Guest More than 1 year ago
Jim Morrison is the best and he rules and you all know it!! so buy this book and make him happy.. and me!!
Guest More than 1 year ago
this book went into so much detail about Morrison life if you want to know anything about Jim Morrison read this book and you will learn alot i can speak from experice ive read it three time thats how much of a great book it is and its a long book too
Guest More than 1 year ago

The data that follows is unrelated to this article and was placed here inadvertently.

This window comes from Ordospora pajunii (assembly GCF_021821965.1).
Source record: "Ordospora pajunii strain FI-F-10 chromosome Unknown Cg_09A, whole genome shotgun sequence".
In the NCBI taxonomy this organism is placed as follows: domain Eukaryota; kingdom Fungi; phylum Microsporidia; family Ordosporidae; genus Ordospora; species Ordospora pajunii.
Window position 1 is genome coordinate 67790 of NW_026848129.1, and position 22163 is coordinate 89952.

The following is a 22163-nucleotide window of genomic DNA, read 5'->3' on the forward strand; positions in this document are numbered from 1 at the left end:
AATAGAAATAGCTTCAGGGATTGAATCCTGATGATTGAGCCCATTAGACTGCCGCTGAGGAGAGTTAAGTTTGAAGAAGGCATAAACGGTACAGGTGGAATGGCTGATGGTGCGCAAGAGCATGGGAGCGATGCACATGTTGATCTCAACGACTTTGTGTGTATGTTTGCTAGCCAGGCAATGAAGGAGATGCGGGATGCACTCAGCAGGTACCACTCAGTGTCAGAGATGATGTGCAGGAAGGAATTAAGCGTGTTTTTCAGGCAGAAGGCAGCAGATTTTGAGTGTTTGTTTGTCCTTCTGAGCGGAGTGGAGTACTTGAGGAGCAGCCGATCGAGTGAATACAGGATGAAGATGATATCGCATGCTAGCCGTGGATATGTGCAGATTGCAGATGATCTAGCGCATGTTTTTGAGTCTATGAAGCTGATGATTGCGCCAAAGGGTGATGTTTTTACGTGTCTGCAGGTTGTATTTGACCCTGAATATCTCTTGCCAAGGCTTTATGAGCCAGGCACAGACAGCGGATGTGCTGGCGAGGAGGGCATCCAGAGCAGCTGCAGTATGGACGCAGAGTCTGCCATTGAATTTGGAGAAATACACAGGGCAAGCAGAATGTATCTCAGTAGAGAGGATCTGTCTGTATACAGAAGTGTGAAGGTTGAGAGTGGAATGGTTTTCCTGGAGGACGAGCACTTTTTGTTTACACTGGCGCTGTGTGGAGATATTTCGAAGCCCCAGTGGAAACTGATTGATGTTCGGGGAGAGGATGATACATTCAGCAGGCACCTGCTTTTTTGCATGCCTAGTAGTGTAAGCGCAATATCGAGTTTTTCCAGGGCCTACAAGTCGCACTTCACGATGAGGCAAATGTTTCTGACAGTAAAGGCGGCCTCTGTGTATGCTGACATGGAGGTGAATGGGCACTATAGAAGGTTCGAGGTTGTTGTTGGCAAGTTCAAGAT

Break on Through: The Life and Death of Jim Morrison, by James Riordan with the help of Jerry Prochnicky, is a biography on the life of Jim Morrison. It depicts this controversial man's life from his childhood until his death. It contains 544 pages of detailed descriptions of the rise and fall of one of rock music's most influential stars. More importantly, the author did not write a monotonous book of facts. Instead, the author creatively portrayed Morrison, covering all aspects of his life: his childhood, his relationship to his parents, his high school and college years, his decision to become lead singer of The Doors, his abuse of alcohol and drugs, his controversial brushes with the law, his impact on society, and his death. One reason why I liked the book so much was the way that it was divided up into chapters that focused on different periods of Morrison's life. Chapter 1, 'The Morrison Mystique,' talks about Morrison's childhood and relationship with his family. His belief in his destiny of becoming the 'Greatest American Poet' is explained by a childhood trauma of seeing a group of Native American migrant workers killed in a freak truck accident. Parapsychologists believe a traumatic experience occurring at a young age can result in a demonic attachment or fixation, otherwise known as possession. From this point on, the author repeatedly refers to the term, 'Shaman,' which means medicine man, to explain Morrison's spiritual transitions and poetic themes. Morrison constantly sang about dying young, and later did at the age of twenty-seven. Another interesting characteristic of the book is the author's use quotations of Morrison's poetry. After reading about Morrison's desire to study film at UCLA, one reads the quotation, 'Film confers a kind of spurious eternity, Film spectators are quiet vampires' (57). These quotations emphasize the impression that Morrison's ideas have been written down. The addage, 'A picture can be worth 1,000 words,' describes this book because of the author's use of two sections of photographs of Morrison and the people around him. The first set of pictures can be found one fourth of the way through the book and shows photographs of Morrison at a young age, of his father, Steve Morrison, and of his early exploits as the lead singer of The Doors. The next set of pictures shows photographs of his girlfriend, Pamela, of his famous 'Lion' portrait photograph, a couple of concert shots, and of his tombstone in Paris. As a person that loves to talk about music, I found this book to employ the same train of thought that I use when I am analyzing a song. The author's musical background adds to the authenticity of his writing. The author analyzes the poetry and music of The Doors. He writes luminously about every member of The Doors. The author first describes Ray Manzarek (organist and mastermind behind The Door's sound), and how Morrison and Manzarek met at the UCLA film school and decided to put together a band. He then writes about the drummer, John Densmore, and how his unselfish drumming technique of contribution instead of domination helped create the new Door's sound. The fourth member to join the band was Robby Krieger. The lead guitarist's unique flamenco style can be found on such songs as 'Crystal Ship' and 'Spanish Caravel.' Riordan successfully analyzed the music of The Doors by explaining the facts behind the music. The author's creativity is vividly shown when he writes about the controversial death of Jim Morrison. It begins by describing the Door's last performances in Europe. The chapter titled, 'The Last Days,' illustrates the events right before Morrison's death. The book does not end with Morrison's death, however, the band, music in general, and Morrison's fans are represented by the author after Morrison's death. It would be wrong for me to say that James Riordan objectively wrote this biography. This is especially true when writing ab